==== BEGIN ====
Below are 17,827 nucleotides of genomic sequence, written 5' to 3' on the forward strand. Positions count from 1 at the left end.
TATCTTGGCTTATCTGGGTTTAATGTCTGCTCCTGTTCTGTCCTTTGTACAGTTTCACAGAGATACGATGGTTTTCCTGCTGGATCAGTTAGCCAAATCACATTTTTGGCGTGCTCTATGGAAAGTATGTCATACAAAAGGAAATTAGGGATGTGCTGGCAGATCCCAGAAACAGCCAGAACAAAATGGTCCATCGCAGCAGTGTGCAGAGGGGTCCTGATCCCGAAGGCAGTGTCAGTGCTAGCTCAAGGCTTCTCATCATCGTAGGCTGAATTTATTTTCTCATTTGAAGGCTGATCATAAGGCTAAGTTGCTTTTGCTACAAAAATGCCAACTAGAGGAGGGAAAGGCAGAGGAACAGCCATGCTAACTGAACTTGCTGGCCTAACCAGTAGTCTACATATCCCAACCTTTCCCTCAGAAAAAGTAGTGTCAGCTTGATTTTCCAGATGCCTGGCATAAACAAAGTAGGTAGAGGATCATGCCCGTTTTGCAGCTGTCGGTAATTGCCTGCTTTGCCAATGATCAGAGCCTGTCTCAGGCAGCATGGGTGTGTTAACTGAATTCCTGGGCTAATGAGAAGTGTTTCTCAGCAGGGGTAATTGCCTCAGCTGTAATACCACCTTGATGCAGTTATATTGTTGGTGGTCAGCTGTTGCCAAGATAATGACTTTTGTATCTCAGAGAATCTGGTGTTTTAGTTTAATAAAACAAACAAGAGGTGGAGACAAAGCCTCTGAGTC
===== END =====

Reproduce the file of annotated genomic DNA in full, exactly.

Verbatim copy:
Below are 17,827 nucleotides of genomic sequence, written 5' to 3' on the forward strand. Positions count from 1 at the left end.
TATCTTGGCTTATCTGGGTTTAATGTCTGCTCCTGTTCTGTCCTTTGTACAGTTTCACAGAGATACGATGGTTTTCCTGCTGGATCAGTTAGCCAAATCACATTTTTGGCGTGCTCTATGGAAAGTATGTCATACAAAAGGAAATTAGGGATGTGCTGGCAGATCCCAGAAACAGCCAGAACAAAATGGTCCATCGCAGCAGTGTGCAGAGGGGTCCTGATCCCGAAGGCAGTGTCAGTGCTAGCTCAAGGCTTCTCATCATCGTAGGCTGAATTTATTTTCTCATTTGAAGGCTGATCATAAGGCTAAGTTGCTTTTGCTACAAAAATGCCAACTAGAGGAGGGAAAGGCAGAGGAACAGCCATGCTAACTGAACTTGCTGGCCTAACCAGTAGTCTACATATCCCAACCTTTCCCTCAGAAAAAGTAGTGTCAGCTTGATTTTCCAGATGCCTGGCATAAACAAAGTAGGTAGAGGATCATGCCCGTTTTGCAGCTGTCGGTAATTGCCTGCTTTGCCAATGATCAGAGCCTGTCTCAGGCAGCATGGGTGTGTTAACTGAATTCCTGGGCTAATGAGAAGTGTTTCTCAGCAGGGGTAATTGCCTCAGCTGTAATACCACCTTGATGCAGTTATATTGTTGGTGGTCAGCTGTTGCCAAGATAATGACTTTTGTATCTCAGAGAATCTGGTGTTTTAGTTTAATAAAACAAACAAGAGGTGGAGACAAAGCCTCTGAGTC